Deploying WordPress with Kubernetes on AWS: A Step-by-Step Guide

Kubernetes is a powerful container orchestration platform that can be used to deploy and manage complex applications with ease. In this guide, we’ll walk you through the process of deploying WordPress, a popular content management system, on an AWS Kubernetes cluster. By the end of this tutorial, you’ll have a scalable and highly available WordPress setup running on Kubernetes.


Before you start, ensure you have the following prerequisites in place:

  1. AWS Account: You need an active AWS account with necessary permissions to create and manage resources like EC2 instances, EKS clusters, and RDS databases.
  2. Kubernetes Cluster: Set up an Amazon Elastic Kubernetes Service (EKS) cluster on AWS. You can create an EKS cluster using the AWS Management Console, AWS CLI, or infrastructure-as-code tools like Terraform. Make sure kubectl is configured to connect to your cluster.
  3. Helm: Helm is a package manager for Kubernetes. Install Helm on your local machine and configure it to work with your Kubernetes cluster.
  4. Storage Class: Ensure that your EKS cluster has a storage class configured for dynamic volume provisioning. You can use the default gp2 storage class or create a custom one.
  5. AWS CLI: Install the AWS Command Line Interface (CLI) and configure it with your AWS credentials.
  6. Domain Name: Have a registered domain name that you can use for your WordPress site. This guide assumes you have a domain like
  7. SSL Certificate (Optional): If you want to secure your WordPress site with HTTPS, you’ll need an SSL certificate. You can obtain a free SSL certificate from Let’s Encrypt or use a commercial certificate.

Step 1: Set Up a MySQL Database

WordPress relies on a database to store its content and configurations. In this guide, we’ll use Amazon RDS (Relational Database Service) to set up a managed MySQL database.

  1. Log in to your AWS Management Console.
  2. Navigate to the RDS service.
  3. Click “Create database” and choose MySQL as the database engine.
  4. Configure your database settings, including the DB instance identifier, master username, and password. Make sure to choose the appropriate instance size and allocate sufficient storage.
  5. In the Advanced settings section, select a VPC and security group that allows traffic from your EKS cluster.
  6. Review your settings and create the database. It will take a few minutes to provision the RDS instance.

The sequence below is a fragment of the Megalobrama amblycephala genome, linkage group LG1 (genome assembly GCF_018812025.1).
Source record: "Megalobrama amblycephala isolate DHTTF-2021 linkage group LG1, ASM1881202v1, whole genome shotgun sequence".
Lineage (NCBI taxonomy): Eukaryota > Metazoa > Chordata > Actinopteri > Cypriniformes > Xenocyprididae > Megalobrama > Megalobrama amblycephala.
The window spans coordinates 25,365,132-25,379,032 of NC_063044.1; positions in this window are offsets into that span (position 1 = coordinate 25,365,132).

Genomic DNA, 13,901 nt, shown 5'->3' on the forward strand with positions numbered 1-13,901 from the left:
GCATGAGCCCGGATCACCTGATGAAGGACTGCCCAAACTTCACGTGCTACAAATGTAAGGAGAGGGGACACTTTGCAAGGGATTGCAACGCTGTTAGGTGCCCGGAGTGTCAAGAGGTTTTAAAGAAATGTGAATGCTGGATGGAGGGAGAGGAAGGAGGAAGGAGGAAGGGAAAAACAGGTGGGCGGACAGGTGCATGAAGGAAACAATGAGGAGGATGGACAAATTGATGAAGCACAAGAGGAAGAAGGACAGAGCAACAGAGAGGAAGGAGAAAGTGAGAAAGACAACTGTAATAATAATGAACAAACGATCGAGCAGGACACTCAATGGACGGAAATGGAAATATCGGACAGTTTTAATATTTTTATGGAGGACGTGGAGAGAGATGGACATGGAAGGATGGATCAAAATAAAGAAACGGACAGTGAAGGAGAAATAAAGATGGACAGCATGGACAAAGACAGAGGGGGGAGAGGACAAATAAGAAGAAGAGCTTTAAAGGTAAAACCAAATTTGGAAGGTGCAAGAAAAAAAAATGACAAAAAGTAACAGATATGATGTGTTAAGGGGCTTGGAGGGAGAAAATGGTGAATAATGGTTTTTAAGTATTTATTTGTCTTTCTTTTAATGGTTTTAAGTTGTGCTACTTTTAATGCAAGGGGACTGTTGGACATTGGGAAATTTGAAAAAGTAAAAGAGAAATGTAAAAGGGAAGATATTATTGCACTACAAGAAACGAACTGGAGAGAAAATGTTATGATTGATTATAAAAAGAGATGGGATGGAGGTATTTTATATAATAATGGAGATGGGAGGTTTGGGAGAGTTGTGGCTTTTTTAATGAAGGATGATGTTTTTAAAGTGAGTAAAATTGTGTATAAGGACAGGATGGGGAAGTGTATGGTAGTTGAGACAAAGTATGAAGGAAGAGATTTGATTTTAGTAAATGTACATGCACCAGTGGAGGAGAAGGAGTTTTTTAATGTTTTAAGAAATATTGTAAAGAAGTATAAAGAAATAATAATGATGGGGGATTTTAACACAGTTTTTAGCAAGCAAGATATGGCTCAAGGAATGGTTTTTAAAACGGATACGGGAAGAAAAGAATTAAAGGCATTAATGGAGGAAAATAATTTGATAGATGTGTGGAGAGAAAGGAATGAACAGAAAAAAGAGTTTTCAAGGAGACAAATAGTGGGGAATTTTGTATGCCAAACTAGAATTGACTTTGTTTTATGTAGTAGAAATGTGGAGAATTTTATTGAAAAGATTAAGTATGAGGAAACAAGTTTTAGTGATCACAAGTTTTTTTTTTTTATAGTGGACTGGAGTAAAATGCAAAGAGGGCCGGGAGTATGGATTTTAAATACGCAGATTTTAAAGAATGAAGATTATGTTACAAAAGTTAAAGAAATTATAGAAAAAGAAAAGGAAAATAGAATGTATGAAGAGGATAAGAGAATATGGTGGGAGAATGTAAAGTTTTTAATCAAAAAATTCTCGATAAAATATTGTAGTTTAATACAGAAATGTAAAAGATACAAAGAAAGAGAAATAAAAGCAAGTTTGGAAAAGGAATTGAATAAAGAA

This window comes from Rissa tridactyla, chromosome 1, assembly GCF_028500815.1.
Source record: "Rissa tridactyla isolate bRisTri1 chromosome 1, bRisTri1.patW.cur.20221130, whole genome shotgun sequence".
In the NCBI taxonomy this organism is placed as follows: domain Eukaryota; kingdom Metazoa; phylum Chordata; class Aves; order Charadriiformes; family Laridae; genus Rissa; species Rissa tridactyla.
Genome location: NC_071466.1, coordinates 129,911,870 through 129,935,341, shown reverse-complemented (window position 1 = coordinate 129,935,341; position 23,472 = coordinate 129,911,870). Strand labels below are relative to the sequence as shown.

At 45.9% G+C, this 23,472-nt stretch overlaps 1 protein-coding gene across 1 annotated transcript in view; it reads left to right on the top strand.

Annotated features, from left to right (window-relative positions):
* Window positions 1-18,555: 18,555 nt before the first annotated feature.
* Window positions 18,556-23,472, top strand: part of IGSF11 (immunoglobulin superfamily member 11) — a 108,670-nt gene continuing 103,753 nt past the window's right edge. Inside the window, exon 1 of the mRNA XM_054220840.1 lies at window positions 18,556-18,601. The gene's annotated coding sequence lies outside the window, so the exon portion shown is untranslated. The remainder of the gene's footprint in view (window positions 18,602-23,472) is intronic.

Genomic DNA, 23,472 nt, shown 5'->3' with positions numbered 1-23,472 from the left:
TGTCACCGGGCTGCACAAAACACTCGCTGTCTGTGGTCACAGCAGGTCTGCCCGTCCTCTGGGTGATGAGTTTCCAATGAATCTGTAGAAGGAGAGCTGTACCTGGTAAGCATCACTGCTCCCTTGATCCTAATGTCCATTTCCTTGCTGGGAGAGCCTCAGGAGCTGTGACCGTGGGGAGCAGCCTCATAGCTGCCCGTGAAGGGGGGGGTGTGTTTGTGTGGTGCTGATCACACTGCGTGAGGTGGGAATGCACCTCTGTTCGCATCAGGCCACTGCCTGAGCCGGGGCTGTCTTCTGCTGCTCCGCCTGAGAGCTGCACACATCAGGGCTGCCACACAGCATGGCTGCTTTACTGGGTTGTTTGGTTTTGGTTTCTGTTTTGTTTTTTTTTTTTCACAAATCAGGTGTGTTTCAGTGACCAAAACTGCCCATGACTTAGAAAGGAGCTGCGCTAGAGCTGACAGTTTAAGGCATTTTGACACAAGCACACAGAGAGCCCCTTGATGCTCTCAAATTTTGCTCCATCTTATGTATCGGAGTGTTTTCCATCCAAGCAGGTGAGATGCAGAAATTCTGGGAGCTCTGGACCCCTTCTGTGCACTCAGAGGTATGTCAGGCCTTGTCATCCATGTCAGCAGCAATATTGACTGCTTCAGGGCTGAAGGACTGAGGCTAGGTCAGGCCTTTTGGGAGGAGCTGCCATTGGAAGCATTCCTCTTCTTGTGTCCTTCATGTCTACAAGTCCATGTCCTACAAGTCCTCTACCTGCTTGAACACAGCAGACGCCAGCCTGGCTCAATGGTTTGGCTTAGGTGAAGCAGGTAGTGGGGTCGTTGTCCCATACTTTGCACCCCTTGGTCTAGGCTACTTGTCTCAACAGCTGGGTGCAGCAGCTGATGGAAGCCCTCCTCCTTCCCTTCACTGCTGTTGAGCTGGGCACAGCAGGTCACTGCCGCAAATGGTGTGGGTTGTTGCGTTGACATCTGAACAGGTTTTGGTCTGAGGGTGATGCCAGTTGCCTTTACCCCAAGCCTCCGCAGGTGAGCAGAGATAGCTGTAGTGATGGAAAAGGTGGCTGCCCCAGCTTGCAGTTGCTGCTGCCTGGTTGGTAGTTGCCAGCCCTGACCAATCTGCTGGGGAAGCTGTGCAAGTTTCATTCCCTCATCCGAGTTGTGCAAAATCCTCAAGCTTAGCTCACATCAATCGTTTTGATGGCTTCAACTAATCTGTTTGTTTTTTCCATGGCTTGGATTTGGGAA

7. Once the RDS instance is running, note the endpoint, username, and password. You will need these details to connect WordPress to the database.

Step 2: Deploy WordPress with Helm

Helm simplifies the deployment of complex applications on Kubernetes by packaging everything into charts. Here’s how you can deploy WordPress using Helm:

  1. Add the Helm official repository:
   helm repo add bitnami
  1. Update your Helm repositories:
   helm repo update
  1. Create a values.yaml file for your WordPress deployment. Customize it with your preferences, including your MySQL database details and domain name. For example:
   wordpressUsername: admin
   wordpressPassword: your_password
   wordpressFirstName: Your
   wordpressLastName: Name
   wordpressBlogName: Your Blog
   wordpressScheme: https
   wordpressTablePrefix: wp_
   mariadb.enabled: false
   externalDatabase.user: db_user
   externalDatabase.password: db_password
   externalDatabase.database: db_name
  1. Deploy WordPress using Helm:
   helm install my-wordpress bitnami/wordpress -f values.yaml

This will create a WordPress deployment with your specified configurations.

Step 3: Set Up Ingress for WordPress

To make your WordPress site accessible from the internet, you’ll need to set up an Ingress resource in Kubernetes.

  1. Create an Ingress resource YAML file, e.g., wordpress-ingress.yaml:
   kind: Ingress
     name: wordpress-ingress
     - host:
         - path: /
           pathType: Prefix
               name: my-wordpress
                 number: 80

Replace with your actual domain.

  1. Apply the Ingress configuration:
   kubectl apply -f wordpress-ingress.yaml
  1. Ensure that your domain’s DNS records point to your cluster’s Ingress controller’s external IP address. You can find this IP address using:
   kubectl get svc -n <ingress-namespace>

Step 4: Configure SSL (Optional)

If you want to secure your WordPress site with HTTPS, you can use Let’s Encrypt to obtain a free SSL certificate. Install the Cert-Manager for Kubernetes and create a certificate resource to enable HTTPS.

Here’s a basic example of a certificate resource:

kind: Certificate
  name: example-com-tls
  secretName: example-com-tls-secret
    name: letsencrypt-prod

Make sure you replace with your actual domain. Apply this certificate resource to enable HTTPS.

Step 5: Access Your WordPress Site

After following the above steps, your WordPress site should be up and running on your AWS EKS cluster. You can access it by navigating to your domain name (e.g.,

From here, you can set up your WordPress site, install themes and plugins, and start publishing content.


Deploying WordPress on Kubernetes on AWS allows you to leverage the power of container orchestration while benefiting from AWS’s infrastructure scalability. With the right configurations and settings in place, your WordPress site will be highly available and secure, ready to handle traffic and serve your content to the world.

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